The experiences of unpartnered men with prostate cancer: a qualitative analysis
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- Kazer, M.W., Harden, J., Burke, M. et al. J Cancer Surviv (2011) 5: 132. doi:10.1007/s11764-010-0157-3
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The purpose of this study was to examine how men without partners make decisions about prostate cancer treatment, manage treatment side effects, and obtain information and support.
In 2009, it was projected that over 230,000 men were diagnosed with prostate cancer. While treatment options vary, these options result in changes within the man that can affect his quality of life. Research has shown that often spouses play a central role in men’s choice of treatment and in maintaining men’s quality of life. In addition, spouses are the major providers of emotional support and physical care. However, little is known about how men without partners cope with prostate cancer. Prior research seldom addresses how diagnosis and treatment for prostate cancer affects the quality of life of men without partners.
Because very little is known about the needs of men without partners managing prostate cancer, qualitative analysis of data obtained during semi-structure interviews provided respondents with an opportunity to share the lived experience of prostate cancer. A semi-structured interview was conducted with selected, consenting men. The sample was drawn from the ongoing R01 study of men with prostate cancer (PROSTQA).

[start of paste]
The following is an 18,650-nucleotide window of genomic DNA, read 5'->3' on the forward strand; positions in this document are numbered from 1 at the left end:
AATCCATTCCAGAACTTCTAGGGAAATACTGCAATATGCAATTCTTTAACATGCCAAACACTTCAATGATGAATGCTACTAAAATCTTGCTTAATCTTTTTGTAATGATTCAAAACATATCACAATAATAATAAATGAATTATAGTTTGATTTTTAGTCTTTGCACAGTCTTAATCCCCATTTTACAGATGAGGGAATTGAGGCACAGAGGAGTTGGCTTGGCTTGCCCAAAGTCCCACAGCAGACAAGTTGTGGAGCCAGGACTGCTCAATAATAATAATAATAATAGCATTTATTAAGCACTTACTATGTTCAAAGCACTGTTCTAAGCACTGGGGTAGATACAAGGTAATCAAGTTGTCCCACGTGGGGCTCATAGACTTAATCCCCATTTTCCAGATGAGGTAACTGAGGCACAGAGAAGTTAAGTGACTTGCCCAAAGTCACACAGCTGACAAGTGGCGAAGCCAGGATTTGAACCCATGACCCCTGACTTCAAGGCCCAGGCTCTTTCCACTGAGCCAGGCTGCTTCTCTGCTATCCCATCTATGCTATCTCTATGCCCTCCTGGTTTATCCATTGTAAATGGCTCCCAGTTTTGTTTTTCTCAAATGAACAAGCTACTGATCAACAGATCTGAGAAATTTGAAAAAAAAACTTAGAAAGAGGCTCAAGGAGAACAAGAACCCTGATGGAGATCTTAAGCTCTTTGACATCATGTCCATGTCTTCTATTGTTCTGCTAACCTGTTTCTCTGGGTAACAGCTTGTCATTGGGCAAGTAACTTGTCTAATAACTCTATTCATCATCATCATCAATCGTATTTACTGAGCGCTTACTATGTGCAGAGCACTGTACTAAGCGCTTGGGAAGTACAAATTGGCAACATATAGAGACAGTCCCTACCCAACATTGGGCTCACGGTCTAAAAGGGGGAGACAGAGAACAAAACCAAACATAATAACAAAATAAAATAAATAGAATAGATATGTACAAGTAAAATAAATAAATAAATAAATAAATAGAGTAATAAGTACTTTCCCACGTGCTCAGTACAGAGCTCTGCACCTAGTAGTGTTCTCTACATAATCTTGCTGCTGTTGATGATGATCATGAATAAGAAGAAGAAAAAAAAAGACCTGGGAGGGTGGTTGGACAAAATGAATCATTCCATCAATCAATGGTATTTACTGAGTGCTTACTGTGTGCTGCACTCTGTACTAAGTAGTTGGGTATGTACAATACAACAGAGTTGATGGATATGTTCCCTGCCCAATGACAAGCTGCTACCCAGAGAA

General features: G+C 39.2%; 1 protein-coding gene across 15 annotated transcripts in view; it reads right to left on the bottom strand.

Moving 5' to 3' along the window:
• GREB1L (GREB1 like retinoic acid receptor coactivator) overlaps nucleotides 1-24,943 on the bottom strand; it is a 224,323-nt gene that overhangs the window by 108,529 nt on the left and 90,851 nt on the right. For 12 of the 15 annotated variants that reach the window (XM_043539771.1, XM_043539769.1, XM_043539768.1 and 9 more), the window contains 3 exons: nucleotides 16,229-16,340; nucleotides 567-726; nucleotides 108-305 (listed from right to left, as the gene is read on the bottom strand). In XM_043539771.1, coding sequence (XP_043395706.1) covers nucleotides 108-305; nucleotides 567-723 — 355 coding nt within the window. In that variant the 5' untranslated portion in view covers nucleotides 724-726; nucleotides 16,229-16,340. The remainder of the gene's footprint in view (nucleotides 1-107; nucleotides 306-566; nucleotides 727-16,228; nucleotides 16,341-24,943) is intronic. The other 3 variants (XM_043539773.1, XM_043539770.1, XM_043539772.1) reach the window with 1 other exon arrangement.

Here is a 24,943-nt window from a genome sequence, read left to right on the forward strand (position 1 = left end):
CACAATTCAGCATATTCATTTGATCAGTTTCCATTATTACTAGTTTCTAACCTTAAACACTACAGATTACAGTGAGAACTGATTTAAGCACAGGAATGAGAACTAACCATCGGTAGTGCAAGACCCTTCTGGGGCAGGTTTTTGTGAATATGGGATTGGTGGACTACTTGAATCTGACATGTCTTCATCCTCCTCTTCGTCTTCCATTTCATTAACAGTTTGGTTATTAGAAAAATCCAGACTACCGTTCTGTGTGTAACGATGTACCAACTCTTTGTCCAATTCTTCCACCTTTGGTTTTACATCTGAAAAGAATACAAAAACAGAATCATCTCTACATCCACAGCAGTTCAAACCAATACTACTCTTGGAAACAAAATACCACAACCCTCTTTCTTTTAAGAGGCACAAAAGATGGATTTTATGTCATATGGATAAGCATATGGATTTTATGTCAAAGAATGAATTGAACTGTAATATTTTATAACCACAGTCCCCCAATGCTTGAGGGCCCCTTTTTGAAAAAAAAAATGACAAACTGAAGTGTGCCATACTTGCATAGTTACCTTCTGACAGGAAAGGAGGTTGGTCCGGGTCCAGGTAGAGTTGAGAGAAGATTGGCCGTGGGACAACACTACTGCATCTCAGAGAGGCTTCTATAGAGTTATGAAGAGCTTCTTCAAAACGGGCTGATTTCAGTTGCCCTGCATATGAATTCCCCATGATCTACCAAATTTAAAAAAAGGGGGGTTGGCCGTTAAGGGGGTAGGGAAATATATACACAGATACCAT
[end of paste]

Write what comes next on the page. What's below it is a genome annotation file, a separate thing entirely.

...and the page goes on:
The sample for this study included 17 unpartnered prostate cancer survivors. The ages of participants ranged from 47 to 72 with a mean age of 63. The participants had between zero and two co-morbidities with an average of one co-morbidity per participant. The sample was 82% Caucasian and 17% Black. A total of 35% of the participants reported “some college” (n = 6), 30% graduated from college (n = 5), and 23% went to graduate school (n = 4). One participant reported that he was a high school graduate and one had less than a high school education. Five themes emerged from the data: going it alone, diagnosis and prostate cancer treatment decision-making, sources of information and support, the aftermath of prostate cancer, and coping strategies.
This study provides information about unpartnered men’s prostate cancer experience. This information will help health care professionals to meet the needs of unpartnered more effectively and help them to assist men as they adapt to living with this chronic illness.